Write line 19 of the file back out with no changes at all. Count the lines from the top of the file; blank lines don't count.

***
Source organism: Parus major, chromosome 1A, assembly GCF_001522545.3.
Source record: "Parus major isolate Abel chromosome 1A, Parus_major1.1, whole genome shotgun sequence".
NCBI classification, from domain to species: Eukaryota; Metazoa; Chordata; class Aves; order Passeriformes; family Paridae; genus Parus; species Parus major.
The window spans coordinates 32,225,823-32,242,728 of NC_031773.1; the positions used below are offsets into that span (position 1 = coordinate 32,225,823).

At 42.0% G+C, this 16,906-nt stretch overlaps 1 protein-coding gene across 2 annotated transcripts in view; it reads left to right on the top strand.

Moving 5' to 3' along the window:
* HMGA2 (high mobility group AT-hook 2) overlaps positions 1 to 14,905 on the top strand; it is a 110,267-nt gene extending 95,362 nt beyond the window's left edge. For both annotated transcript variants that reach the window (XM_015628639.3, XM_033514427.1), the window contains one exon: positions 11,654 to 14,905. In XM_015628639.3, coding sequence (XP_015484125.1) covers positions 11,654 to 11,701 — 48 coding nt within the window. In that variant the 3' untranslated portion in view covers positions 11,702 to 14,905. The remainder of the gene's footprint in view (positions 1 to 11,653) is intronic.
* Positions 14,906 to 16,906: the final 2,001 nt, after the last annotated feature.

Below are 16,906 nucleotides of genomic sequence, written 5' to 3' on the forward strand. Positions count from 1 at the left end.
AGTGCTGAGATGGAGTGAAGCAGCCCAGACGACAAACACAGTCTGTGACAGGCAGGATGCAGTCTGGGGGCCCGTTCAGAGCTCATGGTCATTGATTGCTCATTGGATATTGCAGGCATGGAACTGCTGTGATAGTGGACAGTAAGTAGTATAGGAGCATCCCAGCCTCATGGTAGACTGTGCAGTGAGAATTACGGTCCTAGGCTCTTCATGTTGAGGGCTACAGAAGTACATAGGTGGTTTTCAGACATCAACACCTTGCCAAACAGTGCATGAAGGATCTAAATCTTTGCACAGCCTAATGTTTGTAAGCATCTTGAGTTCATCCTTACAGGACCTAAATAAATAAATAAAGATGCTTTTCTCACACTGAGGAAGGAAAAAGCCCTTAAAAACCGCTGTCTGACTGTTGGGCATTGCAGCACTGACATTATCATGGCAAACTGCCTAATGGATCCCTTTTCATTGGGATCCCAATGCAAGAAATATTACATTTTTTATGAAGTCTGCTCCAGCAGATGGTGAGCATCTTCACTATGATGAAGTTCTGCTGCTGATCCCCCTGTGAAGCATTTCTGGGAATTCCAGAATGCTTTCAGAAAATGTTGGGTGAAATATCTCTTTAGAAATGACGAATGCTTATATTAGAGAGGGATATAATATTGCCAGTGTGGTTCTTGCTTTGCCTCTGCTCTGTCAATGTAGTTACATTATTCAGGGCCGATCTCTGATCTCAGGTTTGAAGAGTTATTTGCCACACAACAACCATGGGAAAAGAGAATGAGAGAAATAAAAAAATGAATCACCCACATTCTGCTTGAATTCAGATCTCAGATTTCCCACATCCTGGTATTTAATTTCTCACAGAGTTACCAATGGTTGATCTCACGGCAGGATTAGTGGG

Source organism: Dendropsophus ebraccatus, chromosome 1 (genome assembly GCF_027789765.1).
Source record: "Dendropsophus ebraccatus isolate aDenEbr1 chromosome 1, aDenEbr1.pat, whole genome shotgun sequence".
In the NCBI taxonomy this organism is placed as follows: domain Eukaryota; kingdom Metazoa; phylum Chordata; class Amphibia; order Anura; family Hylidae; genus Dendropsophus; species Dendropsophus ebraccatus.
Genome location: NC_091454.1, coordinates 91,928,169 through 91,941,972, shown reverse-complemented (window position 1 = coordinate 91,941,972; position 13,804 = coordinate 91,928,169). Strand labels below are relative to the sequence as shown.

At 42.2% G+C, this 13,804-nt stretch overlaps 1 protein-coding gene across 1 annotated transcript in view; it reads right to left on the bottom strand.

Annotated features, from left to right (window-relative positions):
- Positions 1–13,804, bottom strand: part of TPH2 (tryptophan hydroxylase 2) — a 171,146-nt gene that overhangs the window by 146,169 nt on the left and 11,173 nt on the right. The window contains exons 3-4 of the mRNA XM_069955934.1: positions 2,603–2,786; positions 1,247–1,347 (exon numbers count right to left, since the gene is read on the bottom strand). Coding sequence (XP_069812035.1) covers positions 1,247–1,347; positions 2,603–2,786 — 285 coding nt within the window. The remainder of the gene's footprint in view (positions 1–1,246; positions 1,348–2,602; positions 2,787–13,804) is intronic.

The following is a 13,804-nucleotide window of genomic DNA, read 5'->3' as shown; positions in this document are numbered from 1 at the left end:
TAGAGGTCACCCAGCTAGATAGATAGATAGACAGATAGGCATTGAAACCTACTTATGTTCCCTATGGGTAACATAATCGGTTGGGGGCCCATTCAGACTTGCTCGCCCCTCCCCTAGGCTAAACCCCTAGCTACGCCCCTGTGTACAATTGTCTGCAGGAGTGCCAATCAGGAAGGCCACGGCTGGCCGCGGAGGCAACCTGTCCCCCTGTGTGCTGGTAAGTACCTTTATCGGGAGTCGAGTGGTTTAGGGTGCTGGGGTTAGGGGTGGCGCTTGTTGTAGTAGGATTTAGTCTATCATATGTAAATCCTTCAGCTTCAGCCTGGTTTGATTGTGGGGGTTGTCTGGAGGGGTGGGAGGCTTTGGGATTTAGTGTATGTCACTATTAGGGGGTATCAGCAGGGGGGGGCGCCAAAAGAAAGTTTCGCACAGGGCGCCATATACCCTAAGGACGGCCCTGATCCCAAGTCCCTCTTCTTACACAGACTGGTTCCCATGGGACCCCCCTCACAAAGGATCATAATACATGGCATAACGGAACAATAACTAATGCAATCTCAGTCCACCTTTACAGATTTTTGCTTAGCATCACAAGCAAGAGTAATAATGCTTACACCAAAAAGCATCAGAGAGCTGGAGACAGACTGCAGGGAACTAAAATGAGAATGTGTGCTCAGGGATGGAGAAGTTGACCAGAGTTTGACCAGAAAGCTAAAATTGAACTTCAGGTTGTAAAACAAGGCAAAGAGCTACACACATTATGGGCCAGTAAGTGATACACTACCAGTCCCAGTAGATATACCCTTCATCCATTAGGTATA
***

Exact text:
TAGAGGTCACCCAGCTAGATAGATAGATAGACAGATAGGCATTGAAACCTACTTATGTTCCCTATGGGTAACATAATCGGTTGGGGGCCCATTCAGACTTGCTCGCCCCTCCCCTAGGCTAAACCCCTAGCTACGCCCCTGTGTACAATTGTCTGCAGGAGTGCCAATCAGGAAGGCCACGGCTGGCCGCGGAGGCAACCTGTCCCCCTGTGTGCTGGTAAGTACCTTTATCGGGAGTCGAGTGGTTTAGGGTGCTGGGGTTAGGGGTGGCGCTTGTTGTAGTAGGATTTAGTCTATCATATGTAAATCCTTCAGCTTCAGCCTGGTTTGATTGTGGGGGTTGTCTGGAGGGGTGGGAGGCTTTGGGATTTAGTGTATGTCACTATTAGGGGGTATCAGCAGGGGGGGGCGCCAAAAGAAAGTTTCGCACAGGGCGCCATATACCCTAAGGACGGCCCTGATCCCAAGTCCCTCTTCTTACACAGACTGGTTCCCATGGGACCCCCCTCACAAAGGATCATAATACATGGCATAACGGAACAATAACTAATGCAATCTCAGTCCACCTTTACAGATTTTTGCTTAGCATCACAAGCAAGAGTAATAATGCTTACACCAAAAAGCATCAGAGAGCTGGAGACAGACTGCAGGGAACTAAAATGAGAATGTGTGCTCAGGGATGGAGAAGTTGACCAGAGTTTGACCAGAAAGCTAAAATTGAACTTCAGGTTGTAAAACAAGGCAAAGAGCTACACACATTATGGGCCAGTAAGTGATACACTACCAGTCCCAGTAGATATACCCTTCATCCATTAGGTATA